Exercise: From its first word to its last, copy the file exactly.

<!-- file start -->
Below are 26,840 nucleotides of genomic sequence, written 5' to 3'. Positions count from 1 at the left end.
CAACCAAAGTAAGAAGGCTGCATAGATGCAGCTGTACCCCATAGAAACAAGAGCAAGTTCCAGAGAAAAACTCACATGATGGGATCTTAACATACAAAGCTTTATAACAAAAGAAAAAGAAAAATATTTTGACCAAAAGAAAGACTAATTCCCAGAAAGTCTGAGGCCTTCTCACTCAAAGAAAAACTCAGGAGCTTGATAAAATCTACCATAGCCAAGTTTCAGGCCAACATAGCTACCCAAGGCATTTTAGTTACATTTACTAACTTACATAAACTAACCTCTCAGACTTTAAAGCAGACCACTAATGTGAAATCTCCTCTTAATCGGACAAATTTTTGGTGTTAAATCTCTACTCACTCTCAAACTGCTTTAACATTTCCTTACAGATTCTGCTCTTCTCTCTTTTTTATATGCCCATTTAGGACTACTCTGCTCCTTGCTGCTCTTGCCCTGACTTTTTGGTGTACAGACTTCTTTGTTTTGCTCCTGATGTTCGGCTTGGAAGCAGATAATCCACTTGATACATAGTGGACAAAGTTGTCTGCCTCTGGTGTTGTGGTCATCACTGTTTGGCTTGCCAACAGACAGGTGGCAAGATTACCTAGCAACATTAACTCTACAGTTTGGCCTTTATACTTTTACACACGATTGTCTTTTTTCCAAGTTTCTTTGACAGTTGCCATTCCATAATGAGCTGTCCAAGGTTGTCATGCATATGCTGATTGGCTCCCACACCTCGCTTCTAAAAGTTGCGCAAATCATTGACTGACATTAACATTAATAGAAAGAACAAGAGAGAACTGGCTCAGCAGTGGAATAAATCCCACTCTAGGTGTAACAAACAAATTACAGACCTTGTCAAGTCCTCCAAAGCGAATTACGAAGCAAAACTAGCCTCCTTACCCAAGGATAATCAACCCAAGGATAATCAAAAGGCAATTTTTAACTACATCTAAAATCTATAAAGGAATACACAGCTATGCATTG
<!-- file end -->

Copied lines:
Below are 26,840 nucleotides of genomic sequence, written 5' to 3'. Positions count from 1 at the left end.
CAACCAAAGTAAGAAGGCTGCATAGATGCAGCTGTACCCCATAGAAACAAGAGCAAGTTCCAGAGAAAAACTCACATGATGGGATCTTAACATACAAAGCTTTATAACAAAAGAAAAAGAAAAATATTTTGACCAAAAGAAAGACTAATTCCCAGAAAGTCTGAGGCCTTCTCACTCAAAGAAAAACTCAGGAGCTTGATAAAATCTACCATAGCCAAGTTTCAGGCCAACATAGCTACCCAAGGCATTTTAGTTACATTTACTAACTTACATAAACTAACCTCTCAGACTTTAAAGCAGACCACTAATGTGAAATCTCCTCTTAATCGGACAAATTTTTGGTGTTAAATCTCTACTCACTCTCAAACTGCTTTAACATTTCCTTACAGATTCTGCTCTTCTCTCTTTTTTATATGCCCATTTAGGACTACTCTGCTCCTTGCTGCTCTTGCCCTGACTTTTTGGTGTACAGACTTCTTTGTTTTGCTCCTGATGTTCGGCTTGGAAGCAGATAATCCACTTGATACATAGTGGACAAAGTTGTCTGCCTCTGGTGTTGTGGTCATCACTGTTTGGCTTGCCAACAGACAGGTGGCAAGATTACCTAGCAACATTAACTCTACAGTTTGGCCTTTATACTTTTACACACGATTGTCTTTTTTCCAAGTTTCTTTGACAGTTGCCATTCCATAATGAGCTGTCCAAGGTTGTCATGCATATGCTGATTGGCTCCCACACCTCGCTTCTAAAAGTTGCGCAAATCATTGACTGACATTAACATTAATAGAAAGAACAAGAGAGAACTGGCTCAGCAGTGGAATAAATCCCACTCTAGGTGTAACAAACAAATTACAGACCTTGTCAAGTCCTCCAAAGCGAATTACGAAGCAAAACTAGCCTCCTTACCCAAGGATAATCAACCCAAGGATAATCAAAAGGCAATTTTTAACTACATCTAAAATCTATAAAGGAATACACAGCTATGCATTG